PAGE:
I wonder how many of those kids have any idea what they’re getting into. I think of my friend who, in her early twenties, tried heroin once “for fun.” She spent the night around the toilet and woke up the next day craving more.

Heroin Epidemic Fueled by Illegal Immigration

It affects the US job market, tax spending, crime statistics, and now, illegal immigration may be contributing to a dangerous American epidemic: heroin addiction. Opiates may be the most addictive and dangerous available on the black market in the form of prescription medication already, but drug cartels in Mexico are using any means necessary to smuggle drugs across the border, including placing them in the hands of willing and even unwilling illegal immigrants.


Using people to serve drug users

Cartels in Mexico aren’t simply threatening people to do their dirty work. There is a surge in production because there is a surge in demand for the drug, so cartels sought out a ready-made avenue for their product. Helping illegal immigrants cross the border gives them expendable couriers. The help is only offered when the person agrees to carry drugs. While marijuana may have once been the “drug of choice”, the Mexican government is reporting heroin production at record rates. America is the one with the epidemic, however.

Borders wide open

The highest profile cases of drug busts seem to take place at border crossings and ports of entry. Most of the drugs are crossing in mainly isolated deserts in Arizona, New Mexico and Texas now takes place at border crossings. “Coming across the border is the easiest way. You cannot imagine how easy it is to cross the border. You would be shocked at how open our borders are down here,” says Hector Garza, president of the Laredo, Texas chapter of the National Border Patrol Council. “Every single illegal alien that comes into the country goes through the hands of a drug cartel.”

Epidemic proportions

Cartels taking advantage of the dramatic increase in illegal immigration is. The results of these drug tactics are horrifying and tragic. According to the Centers for Disease Control and Prevention, deaths from opiate overdoses in the United States have nearly quadrupled from 2002 to 2013. Since 2013, the Department of Homeland Security has seized 75 percent more money, 31 percent more drugs, and 64 percent more weapons, but claims to have seen a 36 percent decrease in illegal immigration attempts, as measured by Border Patrol apprehensions. If less are coming over, they’re more dangerous. It’s more likely that the cartels are simply getting smarter and more bold because they’re evading capture.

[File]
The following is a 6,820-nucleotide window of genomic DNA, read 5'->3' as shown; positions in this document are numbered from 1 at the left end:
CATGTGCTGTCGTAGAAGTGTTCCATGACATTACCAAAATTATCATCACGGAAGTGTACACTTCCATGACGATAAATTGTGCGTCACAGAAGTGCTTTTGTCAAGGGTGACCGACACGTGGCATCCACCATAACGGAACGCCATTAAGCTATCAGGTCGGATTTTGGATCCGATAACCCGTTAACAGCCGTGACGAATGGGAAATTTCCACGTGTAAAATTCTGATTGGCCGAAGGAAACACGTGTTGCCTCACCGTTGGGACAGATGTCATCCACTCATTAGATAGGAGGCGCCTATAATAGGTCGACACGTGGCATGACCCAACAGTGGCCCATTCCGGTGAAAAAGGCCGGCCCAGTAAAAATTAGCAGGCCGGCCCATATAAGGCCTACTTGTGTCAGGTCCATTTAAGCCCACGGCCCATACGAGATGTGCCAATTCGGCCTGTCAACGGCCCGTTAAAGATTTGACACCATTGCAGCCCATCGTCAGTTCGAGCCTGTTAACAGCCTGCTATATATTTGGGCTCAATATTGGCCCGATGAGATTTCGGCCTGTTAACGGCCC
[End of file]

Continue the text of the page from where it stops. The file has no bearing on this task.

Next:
Heroin Equals Crime

It’s estimated that around half of federal criminal cases in 2013 alone were located around the U.S.-Mexico Border—not according to a political campaign, but from numbers released by the US Department of Justice. Even though half may sound like a fair figure, it really isn’t when one considers how much crime is in the U.S. as a whole. Here comes the interesting part.

A majority of these federal convictions were immigration related—around 38.6 percent of all federal cases—while drug-related crimes were a little over half of that. Other crimes, such as weapons smuggling, made up smaller percentages as well. Drug smugglers could make up around 20 percent of illegal immigrants. Those numbers only include the ones convicted.

Illegal immigration isn’t the cause of the rise in heroin use. Heroin use is being exponentially affected by illegal immigration. Those two statements are not mutually exclusive. While much of the US border lies unsecured, undocumented immigrants will be able to continue to flood the country with illegal drugs thanks to cartels openly operating and in some cases controlling parts of the border.

“When we talk about securing the border, it’s not just about stopping illegal immigration,” says Garza. “It’s also about stopping dangerous drugs from entering our communities and our schools and getting into the hands of kids and affecting family members.”